Adding to a GitHub Pages site

Image by Michael Coghlan. Available on Flickr.

By Niall Beard, University of Manchester. is a mechanism for explicitly annotating site content so that search engines can better understand what your website contains. Applying it to your site improves its search rank results improving its discoverability.


As with any site nowadays; you’re competing in a crowded market-place. Ranking higher on search result pages or being included in 3rd party registries that receive more web-traffic can raise the exposure of your work to be seen by larger audiences. This is all achievable by following best practices and applying to your site.

It doesn’t matter what your website has on it - biological datasets, training resources, software tools, film stars - describing them using will enhance your sites presence in search engine results, and it will allow your site to be indexed in aggregated registries (such as ELIXIR TeSS for training, or for tools and databases).

What? is a collection of specifications (called vocabularies) that are used to define in a structured way what is being displayed on a web page. Search engines are in the business of understanding websites content so they can more effectively direct the searcher to their desired location. They would normally consider a page relevant to a user if words in the query match words within the document (with some fancy algorithms applied on top). gives page owners a mechanism to explicitly define what content they have in their page, which removes the necessary guess-work from the search engines and raises their certainty that the user in fact wanted to know something contained within this page.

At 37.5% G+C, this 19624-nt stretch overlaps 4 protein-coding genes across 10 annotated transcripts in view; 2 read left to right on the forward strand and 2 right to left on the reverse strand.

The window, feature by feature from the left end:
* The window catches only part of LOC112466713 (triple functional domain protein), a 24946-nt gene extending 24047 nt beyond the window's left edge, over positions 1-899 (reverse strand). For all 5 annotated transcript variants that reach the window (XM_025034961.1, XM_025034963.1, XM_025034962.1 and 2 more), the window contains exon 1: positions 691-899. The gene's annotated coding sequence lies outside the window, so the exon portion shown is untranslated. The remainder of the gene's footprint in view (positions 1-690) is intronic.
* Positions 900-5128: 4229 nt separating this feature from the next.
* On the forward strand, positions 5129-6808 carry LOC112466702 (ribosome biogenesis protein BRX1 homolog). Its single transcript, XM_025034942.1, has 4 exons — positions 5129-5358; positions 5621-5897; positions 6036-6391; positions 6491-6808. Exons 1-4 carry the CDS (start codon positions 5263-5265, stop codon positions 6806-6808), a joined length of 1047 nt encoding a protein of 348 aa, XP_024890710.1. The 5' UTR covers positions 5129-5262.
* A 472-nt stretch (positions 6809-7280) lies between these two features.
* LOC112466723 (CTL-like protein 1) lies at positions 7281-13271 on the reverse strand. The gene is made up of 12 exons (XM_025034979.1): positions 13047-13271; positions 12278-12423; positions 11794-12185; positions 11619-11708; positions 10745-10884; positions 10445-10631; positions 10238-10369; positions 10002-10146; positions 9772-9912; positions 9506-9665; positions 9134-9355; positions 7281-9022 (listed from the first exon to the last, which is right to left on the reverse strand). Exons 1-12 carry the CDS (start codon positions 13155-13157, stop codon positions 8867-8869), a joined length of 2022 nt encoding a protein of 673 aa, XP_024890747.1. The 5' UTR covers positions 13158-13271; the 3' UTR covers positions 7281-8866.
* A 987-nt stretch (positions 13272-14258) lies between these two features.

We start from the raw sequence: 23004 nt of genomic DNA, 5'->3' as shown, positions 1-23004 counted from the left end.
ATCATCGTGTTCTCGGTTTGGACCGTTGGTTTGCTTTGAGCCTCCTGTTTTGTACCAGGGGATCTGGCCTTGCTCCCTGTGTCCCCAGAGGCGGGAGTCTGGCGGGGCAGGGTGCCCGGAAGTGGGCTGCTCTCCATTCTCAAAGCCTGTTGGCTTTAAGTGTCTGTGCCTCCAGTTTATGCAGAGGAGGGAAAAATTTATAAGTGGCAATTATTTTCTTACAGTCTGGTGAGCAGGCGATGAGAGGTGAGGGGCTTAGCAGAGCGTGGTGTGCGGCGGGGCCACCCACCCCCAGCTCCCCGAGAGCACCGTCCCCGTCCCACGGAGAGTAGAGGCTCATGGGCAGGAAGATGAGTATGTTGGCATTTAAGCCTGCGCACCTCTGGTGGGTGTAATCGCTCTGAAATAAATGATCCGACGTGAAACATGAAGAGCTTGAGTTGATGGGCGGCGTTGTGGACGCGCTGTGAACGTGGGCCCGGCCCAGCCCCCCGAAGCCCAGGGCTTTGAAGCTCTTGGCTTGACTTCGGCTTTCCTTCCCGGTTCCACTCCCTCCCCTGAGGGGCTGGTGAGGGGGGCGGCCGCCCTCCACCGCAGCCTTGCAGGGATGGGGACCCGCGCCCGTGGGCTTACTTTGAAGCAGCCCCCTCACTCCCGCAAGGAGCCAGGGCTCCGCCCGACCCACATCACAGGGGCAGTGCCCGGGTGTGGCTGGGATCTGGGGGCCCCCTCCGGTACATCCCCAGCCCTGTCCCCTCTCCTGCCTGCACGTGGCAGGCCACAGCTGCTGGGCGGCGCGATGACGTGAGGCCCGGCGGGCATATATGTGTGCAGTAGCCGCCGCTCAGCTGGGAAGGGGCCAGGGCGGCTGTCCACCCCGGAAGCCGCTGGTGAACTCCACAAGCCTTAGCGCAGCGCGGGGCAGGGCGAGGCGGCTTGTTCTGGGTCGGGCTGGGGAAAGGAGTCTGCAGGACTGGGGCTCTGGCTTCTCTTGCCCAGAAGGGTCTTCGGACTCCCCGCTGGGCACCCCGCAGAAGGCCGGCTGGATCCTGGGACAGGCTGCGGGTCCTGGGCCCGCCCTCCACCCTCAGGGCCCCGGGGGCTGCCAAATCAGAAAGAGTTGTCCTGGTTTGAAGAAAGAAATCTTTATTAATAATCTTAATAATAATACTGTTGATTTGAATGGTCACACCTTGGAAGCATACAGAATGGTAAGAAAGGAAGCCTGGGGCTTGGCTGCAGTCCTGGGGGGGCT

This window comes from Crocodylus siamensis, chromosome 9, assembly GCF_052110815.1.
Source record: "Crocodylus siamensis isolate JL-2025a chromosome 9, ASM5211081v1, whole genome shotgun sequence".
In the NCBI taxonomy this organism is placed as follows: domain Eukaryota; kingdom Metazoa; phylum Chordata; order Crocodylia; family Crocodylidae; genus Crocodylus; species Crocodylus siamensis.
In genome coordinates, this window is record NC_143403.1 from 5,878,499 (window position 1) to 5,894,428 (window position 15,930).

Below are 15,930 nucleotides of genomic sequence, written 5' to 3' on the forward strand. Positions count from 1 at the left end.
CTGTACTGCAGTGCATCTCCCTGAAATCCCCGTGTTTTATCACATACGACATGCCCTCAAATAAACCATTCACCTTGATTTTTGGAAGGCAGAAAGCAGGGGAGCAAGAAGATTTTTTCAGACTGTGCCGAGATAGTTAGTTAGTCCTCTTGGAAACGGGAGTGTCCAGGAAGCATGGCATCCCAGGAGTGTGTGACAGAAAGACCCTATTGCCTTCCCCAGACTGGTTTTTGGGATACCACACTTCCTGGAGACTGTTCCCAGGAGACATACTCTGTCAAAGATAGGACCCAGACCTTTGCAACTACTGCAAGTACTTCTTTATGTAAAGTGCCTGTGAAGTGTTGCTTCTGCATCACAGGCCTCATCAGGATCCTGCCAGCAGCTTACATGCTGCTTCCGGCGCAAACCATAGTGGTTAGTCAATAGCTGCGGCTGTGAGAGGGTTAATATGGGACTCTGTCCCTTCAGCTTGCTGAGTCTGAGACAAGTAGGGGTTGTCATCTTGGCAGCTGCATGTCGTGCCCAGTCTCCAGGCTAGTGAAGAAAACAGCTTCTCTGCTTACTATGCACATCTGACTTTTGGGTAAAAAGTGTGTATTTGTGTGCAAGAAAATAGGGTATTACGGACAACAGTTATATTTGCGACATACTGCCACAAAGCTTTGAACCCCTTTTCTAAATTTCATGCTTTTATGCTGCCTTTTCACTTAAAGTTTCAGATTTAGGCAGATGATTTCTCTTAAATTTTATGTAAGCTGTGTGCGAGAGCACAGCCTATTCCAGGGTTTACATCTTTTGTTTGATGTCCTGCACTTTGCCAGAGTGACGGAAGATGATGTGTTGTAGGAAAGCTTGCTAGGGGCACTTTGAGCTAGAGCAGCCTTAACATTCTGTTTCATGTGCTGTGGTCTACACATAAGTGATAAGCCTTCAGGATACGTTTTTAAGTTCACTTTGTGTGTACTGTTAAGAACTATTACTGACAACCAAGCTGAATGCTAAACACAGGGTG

Organisations such as also create profiles over the vocabularies to describe specialised resources using to make scientific assets more findable and interoperable.

GitHub Pages are an excellent platform for creating informative websites. The hosting is (currently) free which is a huge plus; the collaborative tools allow teams (that may be widely distributed, quickly changing, or voluntary) to contribute in a well-structured, verifiable, and open manner; and the version control capabilities are incredibly useful throughout development. It’s becoming a popular choice to make websites with.


This guide will show you how to do add to GitHub Pages. can be applied to any online page made using any tech-stack but due to Jekyll (the underlying tech being Github pages) being a very clear, simple, and increasingly popular framework; this tutorial follows the process using Github pages.